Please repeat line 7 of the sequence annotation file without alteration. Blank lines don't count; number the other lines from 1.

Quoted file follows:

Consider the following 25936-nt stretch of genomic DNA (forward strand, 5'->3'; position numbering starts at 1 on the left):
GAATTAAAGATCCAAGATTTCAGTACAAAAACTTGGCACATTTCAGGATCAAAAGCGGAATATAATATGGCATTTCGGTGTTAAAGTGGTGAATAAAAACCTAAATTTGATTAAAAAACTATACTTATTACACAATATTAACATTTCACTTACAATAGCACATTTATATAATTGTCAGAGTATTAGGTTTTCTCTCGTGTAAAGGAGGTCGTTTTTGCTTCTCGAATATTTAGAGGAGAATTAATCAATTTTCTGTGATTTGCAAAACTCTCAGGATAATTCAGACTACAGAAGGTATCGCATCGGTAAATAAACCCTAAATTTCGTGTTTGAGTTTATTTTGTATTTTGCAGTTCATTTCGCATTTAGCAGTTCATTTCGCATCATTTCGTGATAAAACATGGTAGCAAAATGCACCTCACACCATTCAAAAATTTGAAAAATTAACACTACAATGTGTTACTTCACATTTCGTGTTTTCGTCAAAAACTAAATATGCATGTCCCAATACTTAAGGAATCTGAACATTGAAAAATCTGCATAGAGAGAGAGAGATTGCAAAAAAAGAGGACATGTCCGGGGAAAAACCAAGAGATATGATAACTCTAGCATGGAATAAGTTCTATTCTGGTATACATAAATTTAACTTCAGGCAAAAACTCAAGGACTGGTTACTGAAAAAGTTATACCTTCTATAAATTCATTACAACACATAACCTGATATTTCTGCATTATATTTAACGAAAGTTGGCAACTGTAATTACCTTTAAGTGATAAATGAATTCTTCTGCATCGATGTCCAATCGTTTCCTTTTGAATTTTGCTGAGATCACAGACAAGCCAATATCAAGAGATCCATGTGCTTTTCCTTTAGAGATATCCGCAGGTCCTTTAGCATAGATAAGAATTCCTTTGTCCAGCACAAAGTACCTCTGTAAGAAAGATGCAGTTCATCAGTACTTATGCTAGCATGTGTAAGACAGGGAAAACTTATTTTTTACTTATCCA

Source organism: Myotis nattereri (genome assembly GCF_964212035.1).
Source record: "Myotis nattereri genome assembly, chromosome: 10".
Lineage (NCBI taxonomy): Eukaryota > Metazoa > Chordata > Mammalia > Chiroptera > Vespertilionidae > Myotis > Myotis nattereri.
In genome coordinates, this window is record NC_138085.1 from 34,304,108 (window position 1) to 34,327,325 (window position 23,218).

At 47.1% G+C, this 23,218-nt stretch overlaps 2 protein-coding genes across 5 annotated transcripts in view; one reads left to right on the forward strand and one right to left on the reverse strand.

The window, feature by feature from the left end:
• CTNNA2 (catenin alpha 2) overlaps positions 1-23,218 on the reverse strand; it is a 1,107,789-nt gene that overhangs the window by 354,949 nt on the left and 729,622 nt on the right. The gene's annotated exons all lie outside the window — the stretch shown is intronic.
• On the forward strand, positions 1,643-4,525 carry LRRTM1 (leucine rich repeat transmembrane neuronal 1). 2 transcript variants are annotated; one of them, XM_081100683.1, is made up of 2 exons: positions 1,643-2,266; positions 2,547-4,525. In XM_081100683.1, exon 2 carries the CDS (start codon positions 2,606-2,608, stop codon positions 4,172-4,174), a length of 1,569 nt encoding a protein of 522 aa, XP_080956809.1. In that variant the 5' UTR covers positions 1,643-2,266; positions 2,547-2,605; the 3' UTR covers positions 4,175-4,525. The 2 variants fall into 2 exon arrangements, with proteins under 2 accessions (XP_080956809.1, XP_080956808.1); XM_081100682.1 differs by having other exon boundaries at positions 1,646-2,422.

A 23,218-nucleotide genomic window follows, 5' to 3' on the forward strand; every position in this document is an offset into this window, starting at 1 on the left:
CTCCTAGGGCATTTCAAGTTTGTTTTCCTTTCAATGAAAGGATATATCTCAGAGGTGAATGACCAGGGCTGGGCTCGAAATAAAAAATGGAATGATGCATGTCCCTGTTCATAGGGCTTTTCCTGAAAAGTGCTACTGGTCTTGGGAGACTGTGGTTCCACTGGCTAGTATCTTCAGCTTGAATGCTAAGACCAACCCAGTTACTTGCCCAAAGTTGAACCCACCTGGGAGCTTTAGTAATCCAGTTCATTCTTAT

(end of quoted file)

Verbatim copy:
At 47.1% G+C, this 23,218-nt stretch overlaps 2 protein-coding genes across 5 annotated transcripts in view; one reads left to right on the forward strand and one right to left on the reverse strand.